Claire Helen Haywood, 62, a director and cofounder of the Capitol Ballet Company, who helped pioneer the training of blacks for classical ballet 37 years ago, died of cancer Saturday at the Washington Adventist Hospital.
Miss Haywood, who began studying ballet when she was 14, formed her own ballet school for blacks in her native Atlanta when she was 16.
In 1941, she founded the Jones-Haywood School of Ballet in Washington with her teacher, Doris W. Jones In 1961, they founded the Capitol Ballet Company.
Miss Haywood taught at the school until ill health forced her retirement last year.
In 1975, Miss Haywood and Miss Jones were the subjects of an hour-long film documentary about their struggles and achievements in training blacks for classical ballet.
Among those who attended the Jones-Haywood School are Louis Johnson, choreographer for the Broadway show, "Purlie" and the movie version of "The Wiz," and musical comedy star, Chita Rivera, who starred as Anita in the original "West Side Story" on Broadway.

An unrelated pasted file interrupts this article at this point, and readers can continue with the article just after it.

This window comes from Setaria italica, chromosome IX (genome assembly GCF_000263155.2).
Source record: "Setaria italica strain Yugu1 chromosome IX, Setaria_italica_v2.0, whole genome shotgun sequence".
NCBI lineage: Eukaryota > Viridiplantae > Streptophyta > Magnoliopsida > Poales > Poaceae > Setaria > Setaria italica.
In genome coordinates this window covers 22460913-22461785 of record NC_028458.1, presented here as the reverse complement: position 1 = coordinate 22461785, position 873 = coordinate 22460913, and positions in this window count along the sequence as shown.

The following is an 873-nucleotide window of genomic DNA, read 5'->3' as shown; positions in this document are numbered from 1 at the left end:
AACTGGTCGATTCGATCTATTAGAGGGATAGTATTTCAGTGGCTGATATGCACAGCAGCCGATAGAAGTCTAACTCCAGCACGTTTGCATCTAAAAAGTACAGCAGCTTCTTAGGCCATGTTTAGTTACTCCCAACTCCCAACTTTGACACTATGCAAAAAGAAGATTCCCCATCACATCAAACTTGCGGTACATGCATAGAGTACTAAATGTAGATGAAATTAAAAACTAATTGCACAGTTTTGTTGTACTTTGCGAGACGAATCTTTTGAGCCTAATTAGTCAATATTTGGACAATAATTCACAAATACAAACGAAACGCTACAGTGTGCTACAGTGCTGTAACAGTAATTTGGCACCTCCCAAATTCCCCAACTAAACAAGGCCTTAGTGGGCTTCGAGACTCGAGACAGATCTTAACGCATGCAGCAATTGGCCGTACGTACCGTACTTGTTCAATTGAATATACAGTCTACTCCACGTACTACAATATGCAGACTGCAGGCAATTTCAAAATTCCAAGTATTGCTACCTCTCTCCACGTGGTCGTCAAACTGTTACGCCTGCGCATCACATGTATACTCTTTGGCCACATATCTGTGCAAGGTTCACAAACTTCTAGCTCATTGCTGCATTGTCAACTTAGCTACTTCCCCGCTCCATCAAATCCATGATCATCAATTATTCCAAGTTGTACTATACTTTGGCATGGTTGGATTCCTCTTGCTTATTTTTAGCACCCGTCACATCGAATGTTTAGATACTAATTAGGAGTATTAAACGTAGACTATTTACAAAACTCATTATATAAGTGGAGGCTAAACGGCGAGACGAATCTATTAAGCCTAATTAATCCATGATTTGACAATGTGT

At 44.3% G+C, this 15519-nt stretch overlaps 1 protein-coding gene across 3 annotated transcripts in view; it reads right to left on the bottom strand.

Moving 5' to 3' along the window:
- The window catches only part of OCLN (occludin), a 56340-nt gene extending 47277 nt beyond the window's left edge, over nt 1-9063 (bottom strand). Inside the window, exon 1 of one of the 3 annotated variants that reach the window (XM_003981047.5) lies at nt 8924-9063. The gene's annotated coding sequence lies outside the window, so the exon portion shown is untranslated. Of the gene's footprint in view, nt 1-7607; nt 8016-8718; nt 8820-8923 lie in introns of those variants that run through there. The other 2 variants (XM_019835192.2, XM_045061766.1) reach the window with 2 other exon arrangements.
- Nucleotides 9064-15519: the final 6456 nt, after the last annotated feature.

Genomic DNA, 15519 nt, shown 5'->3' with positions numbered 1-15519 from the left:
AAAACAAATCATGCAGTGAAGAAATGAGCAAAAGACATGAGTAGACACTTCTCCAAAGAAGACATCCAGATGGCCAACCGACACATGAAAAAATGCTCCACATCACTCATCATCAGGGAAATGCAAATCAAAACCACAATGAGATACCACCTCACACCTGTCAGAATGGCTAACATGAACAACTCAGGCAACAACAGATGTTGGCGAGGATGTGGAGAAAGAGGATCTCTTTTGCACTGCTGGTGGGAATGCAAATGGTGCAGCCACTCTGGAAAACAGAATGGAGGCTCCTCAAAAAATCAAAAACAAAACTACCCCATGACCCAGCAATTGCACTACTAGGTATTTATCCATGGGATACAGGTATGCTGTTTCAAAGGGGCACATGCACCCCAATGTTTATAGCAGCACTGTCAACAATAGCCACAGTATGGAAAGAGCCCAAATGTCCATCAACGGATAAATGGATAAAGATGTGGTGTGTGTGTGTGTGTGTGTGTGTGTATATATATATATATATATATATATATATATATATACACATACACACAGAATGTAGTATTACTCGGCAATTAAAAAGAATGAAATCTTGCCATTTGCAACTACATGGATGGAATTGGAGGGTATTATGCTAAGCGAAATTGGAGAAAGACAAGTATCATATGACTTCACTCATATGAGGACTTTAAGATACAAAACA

Miss Haywood grew up in her native Atlanta and earned a bachelor's degree in English there in 1934 from Spelman College. In 1936, she earned a master's degree from howard University and completed residence work for a doctorate from Catholic University in 1938.
She also was an artist and her work has been shown at Martha's Vineyard, in Atlanta and locally.
She lived in Washington for about 44 years and, with her partner, Miss Jones, shared a studio/residence in Northwest Washington for many years.
Survivors include a sister, Jean H. Belcher of Atlanta, and two brothers, Mason, of New Oreans, and Carter, of Los Angeles.
The family suggests that expressions of sympathy be in the form of contributions to the Capitol Ballet Scholarship Fund, 1200 Delafield Place NW, Washington, D.C. 20011.